HOME
The Info List - Pee Wee Reese





Harold Peter Henry "Pee Wee" Reese (July 23, 1918 – August 14, 1999) was an American professional baseball player. He played in Major League Baseball
Baseball
as a shortstop for the Brooklyn and Los Angeles Dodgers from 1940 to 1958.[1] A ten-time All Star, Reese contributed to seven National League
National League
championships for the Dodgers and was inducted into the Baseball
Baseball
Hall of Fame in 1984. Reese is also famous for his support of his teammate Jackie Robinson, the first modern African American
African American
player in the major leagues, especially in Robinson's difficult first years.

Contents

1 Early life 2 Baseball
Baseball
career

2.1 Early playing career 2.2 Jackie Robinson 2.3 Later career

3 Career statistics 4 Broadcasting career 5 Later life and death 6 Awards and honors 7 Personal life 8 In popular culture 9 See also 10 References 11 External links

Early life[edit] Reese's nickname originated in his childhood, as he was a champion marbles player (a "pee wee" is a small marble). Reese was born in Ekron, Meade County, Kentucky, and raised there until he was nearly eight years old, when his family moved to racially segregated Louisville. In high school, Reese was so small that he did not play baseball until senior year, at which time he weighed only 120 pounds and played just six games as a second baseman.[2] He graduated from duPont Manual High School in 1937.[citation needed] He worked as a cable splicer for the Louisville phone company, only playing amateur baseball in a church league. When Reese's team reached the league championship, the minor league Louisville Colonels allowed them to play the championship game on their field. Reese impressed Colonels owner Cap Neal, who signed him to a contract for a $200 bonus.[2] While playing for the Colonels, he was affectionately referred to by his teammates as "The Little Colonel."[3] Baseball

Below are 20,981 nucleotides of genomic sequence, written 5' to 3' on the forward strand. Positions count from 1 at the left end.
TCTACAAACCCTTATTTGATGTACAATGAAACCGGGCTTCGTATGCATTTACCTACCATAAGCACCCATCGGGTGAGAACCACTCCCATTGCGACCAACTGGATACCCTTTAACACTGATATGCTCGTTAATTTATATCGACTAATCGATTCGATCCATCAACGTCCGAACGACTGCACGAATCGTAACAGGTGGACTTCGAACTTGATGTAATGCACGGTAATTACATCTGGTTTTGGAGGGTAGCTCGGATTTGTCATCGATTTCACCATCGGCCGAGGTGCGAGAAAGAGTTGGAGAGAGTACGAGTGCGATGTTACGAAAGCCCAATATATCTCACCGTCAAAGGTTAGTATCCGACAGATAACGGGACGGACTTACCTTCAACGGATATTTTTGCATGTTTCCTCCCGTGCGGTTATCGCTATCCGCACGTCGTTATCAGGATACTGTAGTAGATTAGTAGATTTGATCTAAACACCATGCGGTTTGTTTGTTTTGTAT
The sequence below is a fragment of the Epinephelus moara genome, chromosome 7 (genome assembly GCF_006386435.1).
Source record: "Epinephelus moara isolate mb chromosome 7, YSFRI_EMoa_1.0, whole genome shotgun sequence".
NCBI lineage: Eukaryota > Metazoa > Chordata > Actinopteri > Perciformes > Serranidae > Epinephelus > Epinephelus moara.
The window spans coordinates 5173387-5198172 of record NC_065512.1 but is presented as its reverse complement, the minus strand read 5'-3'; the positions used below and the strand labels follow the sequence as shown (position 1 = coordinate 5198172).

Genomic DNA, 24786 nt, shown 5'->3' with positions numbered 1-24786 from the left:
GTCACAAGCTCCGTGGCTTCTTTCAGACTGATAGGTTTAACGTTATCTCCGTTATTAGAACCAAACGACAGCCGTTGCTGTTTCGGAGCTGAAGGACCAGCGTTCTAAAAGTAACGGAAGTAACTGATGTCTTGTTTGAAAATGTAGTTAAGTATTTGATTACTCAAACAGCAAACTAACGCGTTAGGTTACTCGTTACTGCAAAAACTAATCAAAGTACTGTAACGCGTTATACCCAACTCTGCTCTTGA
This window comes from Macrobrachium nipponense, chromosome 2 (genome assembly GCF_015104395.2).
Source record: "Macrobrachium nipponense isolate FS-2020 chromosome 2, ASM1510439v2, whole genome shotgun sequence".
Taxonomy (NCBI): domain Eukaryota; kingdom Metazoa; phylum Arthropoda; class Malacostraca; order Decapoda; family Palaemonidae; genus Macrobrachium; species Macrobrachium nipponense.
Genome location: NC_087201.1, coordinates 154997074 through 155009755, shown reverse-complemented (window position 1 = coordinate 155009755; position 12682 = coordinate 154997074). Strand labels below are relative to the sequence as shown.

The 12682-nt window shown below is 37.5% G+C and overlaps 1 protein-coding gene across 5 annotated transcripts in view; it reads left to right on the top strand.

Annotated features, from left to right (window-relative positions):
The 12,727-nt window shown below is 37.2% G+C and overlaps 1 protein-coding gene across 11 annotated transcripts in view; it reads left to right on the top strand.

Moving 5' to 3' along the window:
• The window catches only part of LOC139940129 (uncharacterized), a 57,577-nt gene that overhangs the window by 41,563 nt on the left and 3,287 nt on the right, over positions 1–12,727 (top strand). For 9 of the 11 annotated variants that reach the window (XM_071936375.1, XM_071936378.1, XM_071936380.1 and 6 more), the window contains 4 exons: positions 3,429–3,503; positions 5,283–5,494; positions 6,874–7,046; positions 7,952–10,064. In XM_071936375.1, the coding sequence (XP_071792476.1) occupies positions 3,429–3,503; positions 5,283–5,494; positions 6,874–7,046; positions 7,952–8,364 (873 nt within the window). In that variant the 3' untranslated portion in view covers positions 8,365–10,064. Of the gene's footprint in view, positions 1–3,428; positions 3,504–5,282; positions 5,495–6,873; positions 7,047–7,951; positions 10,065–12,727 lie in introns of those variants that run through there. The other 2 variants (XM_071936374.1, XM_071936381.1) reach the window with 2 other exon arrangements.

Baseball
career[edit]

This section needs additional citations for verification. Please help improve this article by adding citations to reliable sources. Unsourced material may be challenged and removed. (September 2017) (Learn how and when to remove this template message)

By 1938, Reese was the Colonels' regular shortstop and one of the top prospects in the minors, and so impressed Boston Red Sox
Boston Red Sox
farm director Billy Evans
Billy Evans
that he recommended the Red Sox buy the team. Evans and owner Tom Yawkey
Tom Yawkey
both knew that the Red Sox' regular shortstop, Joe Cronin, was nearing the end of his career.[2][4] However, Cronin was also the Red Sox' manager, and still thought of himself as a regular shortstop.[citation needed] When Yawkey sent Cronin to Louisville to scout Reese, Cronin realized that he was being asked to scout his own replacement. Cronin deliberately downplayed Reese's talent and suggested Reese be traded.[citation needed] It took a while to find a buyer, since the other teams assumed something had to be wrong with Reese if the Red Sox wanted to get rid of him. However, on July 18, 1939, Reese was sent to Brooklyn for $35,000 and four players to be named later. This trade is now considered one of the most lopsided deals in baseball history. As it turned out, Cronin was only a part-time player after 1941.[4] Reese stayed in Louisville for the rest of the 1939 season, and was called up to Brooklyn in time for the 1940 season. In an ironic twist, he walked into a situation where his manager was also the regular shortstop—in this case, Leo Durocher. Unlike Cronin, however, Durocher was willing to give up his spot in the lineup to Reese. Early playing career[edit]